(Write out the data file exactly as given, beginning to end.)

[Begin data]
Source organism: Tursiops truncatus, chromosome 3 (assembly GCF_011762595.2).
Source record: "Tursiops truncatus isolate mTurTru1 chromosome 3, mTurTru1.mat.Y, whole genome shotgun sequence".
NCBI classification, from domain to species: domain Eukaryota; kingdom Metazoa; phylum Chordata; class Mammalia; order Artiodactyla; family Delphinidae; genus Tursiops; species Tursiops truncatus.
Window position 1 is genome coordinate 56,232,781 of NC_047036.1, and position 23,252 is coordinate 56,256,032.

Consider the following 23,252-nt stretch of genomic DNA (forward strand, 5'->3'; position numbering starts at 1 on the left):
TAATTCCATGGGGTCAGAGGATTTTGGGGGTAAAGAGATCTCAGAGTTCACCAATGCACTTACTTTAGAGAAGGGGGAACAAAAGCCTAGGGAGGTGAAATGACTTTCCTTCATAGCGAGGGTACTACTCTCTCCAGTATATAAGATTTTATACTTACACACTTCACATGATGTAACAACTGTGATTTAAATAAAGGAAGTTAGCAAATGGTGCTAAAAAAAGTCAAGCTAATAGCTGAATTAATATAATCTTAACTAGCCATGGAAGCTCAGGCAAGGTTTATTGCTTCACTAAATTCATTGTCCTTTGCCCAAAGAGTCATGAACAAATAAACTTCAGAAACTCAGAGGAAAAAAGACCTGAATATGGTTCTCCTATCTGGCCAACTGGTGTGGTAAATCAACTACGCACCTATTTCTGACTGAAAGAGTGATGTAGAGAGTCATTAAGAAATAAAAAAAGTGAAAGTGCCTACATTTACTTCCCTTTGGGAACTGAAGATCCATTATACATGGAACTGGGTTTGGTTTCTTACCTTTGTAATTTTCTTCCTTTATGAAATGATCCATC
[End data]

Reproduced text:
Source organism: Tursiops truncatus, chromosome 3 (assembly GCF_011762595.2).
Source record: "Tursiops truncatus isolate mTurTru1 chromosome 3, mTurTru1.mat.Y, whole genome shotgun sequence".
NCBI classification, from domain to species: domain Eukaryota; kingdom Metazoa; phylum Chordata; class Mammalia; order Artiodactyla; family Delphinidae; genus Tursiops; species Tursiops truncatus.
Window position 1 is genome coordinate 56,232,781 of NC_047036.1, and position 23,252 is coordinate 56,256,032.

Consider the following 23,252-nt stretch of genomic DNA (forward strand, 5'->3'; position numbering starts at 1 on the left):
TAATTCCATGGGGTCAGAGGATTTTGGGGGTAAAGAGATCTCAGAGTTCACCAATGCACTTACTTTAGAGAAGGGGGAACAAAAGCCTAGGGAGGTGAAATGACTTTCCTTCATAGCGAGGGTACTACTCTCTCCAGTATATAAGATTTTATACTTACACACTTCACATGATGTAACAACTGTGATTTAAATAAAGGAAGTTAGCAAATGGTGCTAAAAAAAGTCAAGCTAATAGCTGAATTAATATAATCTTAACTAGCCATGGAAGCTCAGGCAAGGTTTATTGCTTCACTAAATTCATTGTCCTTTGCCCAAAGAGTCATGAACAAATAAACTTCAGAAACTCAGAGGAAAAAAGACCTGAATATGGTTCTCCTATCTGGCCAACTGGTGTGGTAAATCAACTACGCACCTATTTCTGACTGAAAGAGTGATGTAGAGAGTCATTAAGAAATAAAAAAAGTGAAAGTGCCTACATTTACTTCCCTTTGGGAACTGAAGATCCATTATACATGGAACTGGGTTTGGTTTCTTACCTTTGTAATTTTCTTCCTTTATGAAATGATCCATC